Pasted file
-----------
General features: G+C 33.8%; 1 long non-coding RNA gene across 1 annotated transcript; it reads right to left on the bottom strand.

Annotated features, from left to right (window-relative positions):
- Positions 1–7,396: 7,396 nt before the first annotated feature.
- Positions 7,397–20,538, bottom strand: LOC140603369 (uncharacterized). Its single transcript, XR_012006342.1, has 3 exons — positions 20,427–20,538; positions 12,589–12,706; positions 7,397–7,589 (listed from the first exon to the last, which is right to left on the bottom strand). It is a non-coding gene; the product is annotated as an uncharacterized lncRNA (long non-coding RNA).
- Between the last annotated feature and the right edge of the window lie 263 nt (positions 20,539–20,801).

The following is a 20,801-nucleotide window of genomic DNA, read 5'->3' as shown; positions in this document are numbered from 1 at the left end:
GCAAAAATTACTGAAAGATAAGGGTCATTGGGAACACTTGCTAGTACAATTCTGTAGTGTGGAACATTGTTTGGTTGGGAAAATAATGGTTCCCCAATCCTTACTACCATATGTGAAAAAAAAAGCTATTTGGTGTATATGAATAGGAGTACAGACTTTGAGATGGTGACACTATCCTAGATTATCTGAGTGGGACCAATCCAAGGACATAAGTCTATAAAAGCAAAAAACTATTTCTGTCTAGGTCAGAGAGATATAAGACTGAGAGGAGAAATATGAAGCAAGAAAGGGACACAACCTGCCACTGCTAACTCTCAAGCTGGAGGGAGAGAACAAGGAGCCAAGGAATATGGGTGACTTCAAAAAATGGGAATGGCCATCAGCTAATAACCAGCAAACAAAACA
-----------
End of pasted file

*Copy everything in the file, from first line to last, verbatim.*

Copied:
General features: G+C 33.8%; 1 long non-coding RNA gene across 1 annotated transcript; it reads right to left on the bottom strand.

Annotated features, from left to right (window-relative positions):
- Positions 1–7,396: 7,396 nt before the first annotated feature.
- Positions 7,397–20,538, bottom strand: LOC140603369 (uncharacterized). Its single transcript, XR_012006342.1, has 3 exons — positions 20,427–20,538; positions 12,589–12,706; positions 7,397–7,589 (listed from the first exon to the last, which is right to left on the bottom strand). It is a non-coding gene; the product is annotated as an uncharacterized lncRNA (long non-coding RNA).
- Between the last annotated feature and the right edge of the window lie 263 nt (positions 20,539–20,801).

The following is a 20,801-nucleotide window of genomic DNA, read 5'->3' as shown; positions in this document are numbered from 1 at the left end:
GCAAAAATTACTGAAAGATAAGGGTCATTGGGAACACTTGCTAGTACAATTCTGTAGTGTGGAACATTGTTTGGTTGGGAAAATAATGGTTCCCCAATCCTTACTACCATATGTGAAAAAAAAAGCTATTTGGTGTATATGAATAGGAGTACAGACTTTGAGATGGTGACACTATCCTAGATTATCTGAGTGGGACCAATCCAAGGACATAAGTCTATAAAAGCAAAAAACTATTTCTGTCTAGGTCAGAGAGATATAAGACTGAGAGGAGAAATATGAAGCAAGAAAGGGACACAACCTGCCACTGCTAACTCTCAAGCTGGAGGGAGAGAACAAGGAGCCAAGGAATATGGGTGACTTCAAAAAATGGGAATGGCCATCAGCTAATAACCAGCAAACAAAACA